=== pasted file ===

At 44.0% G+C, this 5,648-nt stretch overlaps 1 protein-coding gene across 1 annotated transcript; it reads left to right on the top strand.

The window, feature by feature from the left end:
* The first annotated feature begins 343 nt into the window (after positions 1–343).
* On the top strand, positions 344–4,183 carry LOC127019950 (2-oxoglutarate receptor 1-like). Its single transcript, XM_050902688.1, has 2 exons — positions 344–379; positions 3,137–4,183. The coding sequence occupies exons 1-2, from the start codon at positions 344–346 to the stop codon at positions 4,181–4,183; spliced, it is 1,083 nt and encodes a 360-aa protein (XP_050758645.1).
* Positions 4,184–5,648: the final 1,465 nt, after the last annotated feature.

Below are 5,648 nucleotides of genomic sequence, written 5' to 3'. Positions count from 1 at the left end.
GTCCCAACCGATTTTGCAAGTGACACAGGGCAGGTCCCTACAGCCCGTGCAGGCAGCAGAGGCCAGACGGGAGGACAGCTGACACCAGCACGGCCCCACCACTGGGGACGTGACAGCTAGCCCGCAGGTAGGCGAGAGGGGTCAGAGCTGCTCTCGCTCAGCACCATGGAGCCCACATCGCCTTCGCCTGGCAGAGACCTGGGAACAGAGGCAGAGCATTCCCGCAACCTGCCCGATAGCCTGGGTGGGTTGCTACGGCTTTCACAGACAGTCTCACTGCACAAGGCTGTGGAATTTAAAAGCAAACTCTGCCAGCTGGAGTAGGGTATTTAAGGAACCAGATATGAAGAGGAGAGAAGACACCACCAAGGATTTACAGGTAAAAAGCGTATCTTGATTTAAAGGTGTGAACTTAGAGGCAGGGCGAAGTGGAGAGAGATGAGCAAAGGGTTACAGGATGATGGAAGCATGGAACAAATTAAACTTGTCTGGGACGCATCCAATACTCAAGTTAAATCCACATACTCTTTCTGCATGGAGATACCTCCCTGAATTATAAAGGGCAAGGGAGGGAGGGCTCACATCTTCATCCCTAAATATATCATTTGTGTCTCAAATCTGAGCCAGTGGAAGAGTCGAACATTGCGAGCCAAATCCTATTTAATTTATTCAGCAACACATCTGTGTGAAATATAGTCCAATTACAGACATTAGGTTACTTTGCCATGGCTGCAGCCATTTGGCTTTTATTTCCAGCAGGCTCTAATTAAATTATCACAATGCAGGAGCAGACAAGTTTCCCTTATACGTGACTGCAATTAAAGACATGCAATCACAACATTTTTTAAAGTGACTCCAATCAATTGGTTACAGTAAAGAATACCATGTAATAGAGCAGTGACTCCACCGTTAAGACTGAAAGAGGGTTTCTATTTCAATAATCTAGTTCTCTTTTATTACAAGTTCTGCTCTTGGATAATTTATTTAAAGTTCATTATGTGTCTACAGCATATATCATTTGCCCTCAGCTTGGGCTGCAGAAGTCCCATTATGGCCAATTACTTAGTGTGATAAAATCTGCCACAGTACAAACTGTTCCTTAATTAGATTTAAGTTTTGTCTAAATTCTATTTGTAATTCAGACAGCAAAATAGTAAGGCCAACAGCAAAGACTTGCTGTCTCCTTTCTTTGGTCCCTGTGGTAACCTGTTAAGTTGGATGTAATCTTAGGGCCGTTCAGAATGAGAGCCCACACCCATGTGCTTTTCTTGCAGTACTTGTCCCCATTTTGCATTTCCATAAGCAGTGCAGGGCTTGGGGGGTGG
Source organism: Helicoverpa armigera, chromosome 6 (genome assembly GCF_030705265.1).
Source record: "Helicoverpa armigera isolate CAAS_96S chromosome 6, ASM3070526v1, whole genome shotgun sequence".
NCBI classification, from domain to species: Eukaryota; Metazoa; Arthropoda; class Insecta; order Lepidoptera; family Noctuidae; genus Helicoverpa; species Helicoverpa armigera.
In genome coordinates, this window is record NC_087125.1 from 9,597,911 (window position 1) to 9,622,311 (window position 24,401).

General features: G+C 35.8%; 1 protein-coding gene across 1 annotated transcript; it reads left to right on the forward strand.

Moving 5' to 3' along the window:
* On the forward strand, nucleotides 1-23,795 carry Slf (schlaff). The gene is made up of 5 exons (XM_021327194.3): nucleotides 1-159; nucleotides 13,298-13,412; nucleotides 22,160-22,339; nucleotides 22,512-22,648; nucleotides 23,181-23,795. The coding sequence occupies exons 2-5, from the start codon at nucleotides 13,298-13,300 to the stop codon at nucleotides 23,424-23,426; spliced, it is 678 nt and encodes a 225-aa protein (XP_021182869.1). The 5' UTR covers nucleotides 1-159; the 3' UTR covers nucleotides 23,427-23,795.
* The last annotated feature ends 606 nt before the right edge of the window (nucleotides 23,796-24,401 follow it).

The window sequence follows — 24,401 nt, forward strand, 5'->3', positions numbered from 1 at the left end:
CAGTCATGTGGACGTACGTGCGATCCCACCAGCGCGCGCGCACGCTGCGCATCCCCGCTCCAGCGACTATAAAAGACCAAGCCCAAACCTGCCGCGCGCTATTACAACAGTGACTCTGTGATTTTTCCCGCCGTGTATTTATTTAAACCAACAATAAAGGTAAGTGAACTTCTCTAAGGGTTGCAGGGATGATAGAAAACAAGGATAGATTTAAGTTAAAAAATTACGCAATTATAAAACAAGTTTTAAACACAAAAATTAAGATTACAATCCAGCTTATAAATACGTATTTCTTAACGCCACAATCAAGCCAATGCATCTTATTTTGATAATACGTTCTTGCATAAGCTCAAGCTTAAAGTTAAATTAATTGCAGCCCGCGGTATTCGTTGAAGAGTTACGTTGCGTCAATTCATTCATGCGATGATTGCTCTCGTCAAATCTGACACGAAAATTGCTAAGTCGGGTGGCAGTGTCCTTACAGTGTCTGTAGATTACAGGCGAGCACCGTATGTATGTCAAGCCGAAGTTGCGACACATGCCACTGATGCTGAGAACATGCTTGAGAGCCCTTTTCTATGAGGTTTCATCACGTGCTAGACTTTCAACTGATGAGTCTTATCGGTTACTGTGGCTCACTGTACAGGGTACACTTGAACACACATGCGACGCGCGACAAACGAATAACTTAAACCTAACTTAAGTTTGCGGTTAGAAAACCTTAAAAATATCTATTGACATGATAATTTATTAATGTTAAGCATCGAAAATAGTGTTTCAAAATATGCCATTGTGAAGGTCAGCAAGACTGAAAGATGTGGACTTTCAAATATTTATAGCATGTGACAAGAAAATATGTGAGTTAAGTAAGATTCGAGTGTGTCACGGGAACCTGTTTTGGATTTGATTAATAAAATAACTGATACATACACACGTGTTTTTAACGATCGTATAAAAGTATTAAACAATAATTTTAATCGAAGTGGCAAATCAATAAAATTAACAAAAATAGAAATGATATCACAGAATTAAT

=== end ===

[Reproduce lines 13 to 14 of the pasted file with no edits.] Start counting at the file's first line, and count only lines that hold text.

Moving 5' to 3' along the window:
* On the forward strand, nucleotides 1-23,795 carry Slf (schlaff). The gene is made up of 5 exons (XM_021327194.3): nucleotides 1-159; nucleotides 13,298-13,412; nucleotides 22,160-22,339; nucleotides 22,512-22,648; nucleotides 23,181-23,795. The coding sequence occupies exons 2-5, from the start codon at nucleotides 13,298-13,300 to the stop codon at nucleotides 23,424-23,426; spliced, it is 678 nt and encodes a 225-aa protein (XP_021182869.1). The 5' UTR covers nucleotides 1-159; the 3' UTR covers nucleotides 23,427-23,795.